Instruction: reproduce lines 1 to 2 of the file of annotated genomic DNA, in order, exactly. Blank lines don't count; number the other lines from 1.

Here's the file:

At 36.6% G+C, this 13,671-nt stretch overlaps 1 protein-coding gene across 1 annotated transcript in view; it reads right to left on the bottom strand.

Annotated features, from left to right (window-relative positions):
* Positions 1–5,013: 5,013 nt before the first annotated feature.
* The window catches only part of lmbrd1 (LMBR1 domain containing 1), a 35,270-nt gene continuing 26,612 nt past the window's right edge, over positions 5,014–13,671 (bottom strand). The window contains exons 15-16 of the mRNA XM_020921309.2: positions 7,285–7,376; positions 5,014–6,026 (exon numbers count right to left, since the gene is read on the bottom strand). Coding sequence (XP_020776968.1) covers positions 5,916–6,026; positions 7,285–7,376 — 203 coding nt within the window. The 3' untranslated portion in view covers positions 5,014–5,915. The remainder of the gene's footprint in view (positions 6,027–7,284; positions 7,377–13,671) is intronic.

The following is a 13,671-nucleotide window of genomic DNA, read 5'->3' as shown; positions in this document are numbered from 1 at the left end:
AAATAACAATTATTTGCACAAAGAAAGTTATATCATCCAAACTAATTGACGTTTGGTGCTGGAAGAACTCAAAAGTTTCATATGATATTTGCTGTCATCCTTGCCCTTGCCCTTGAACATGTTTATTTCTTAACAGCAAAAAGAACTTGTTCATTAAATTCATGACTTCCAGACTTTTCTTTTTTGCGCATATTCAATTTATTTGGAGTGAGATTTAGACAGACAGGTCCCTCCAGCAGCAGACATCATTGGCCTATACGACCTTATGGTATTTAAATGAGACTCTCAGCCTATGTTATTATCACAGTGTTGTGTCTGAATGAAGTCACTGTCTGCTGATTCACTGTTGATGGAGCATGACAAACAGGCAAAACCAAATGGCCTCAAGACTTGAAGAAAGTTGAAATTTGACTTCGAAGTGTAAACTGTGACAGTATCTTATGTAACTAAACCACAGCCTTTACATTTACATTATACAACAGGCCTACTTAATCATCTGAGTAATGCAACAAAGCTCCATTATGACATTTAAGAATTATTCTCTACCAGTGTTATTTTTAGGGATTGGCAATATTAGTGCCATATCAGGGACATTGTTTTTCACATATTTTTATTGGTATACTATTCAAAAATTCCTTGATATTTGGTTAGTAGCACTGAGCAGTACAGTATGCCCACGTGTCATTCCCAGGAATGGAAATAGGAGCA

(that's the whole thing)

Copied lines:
At 36.6% G+C, this 13,671-nt stretch overlaps 1 protein-coding gene across 1 annotated transcript in view; it reads right to left on the bottom strand.

Annotated features, from left to right (window-relative positions):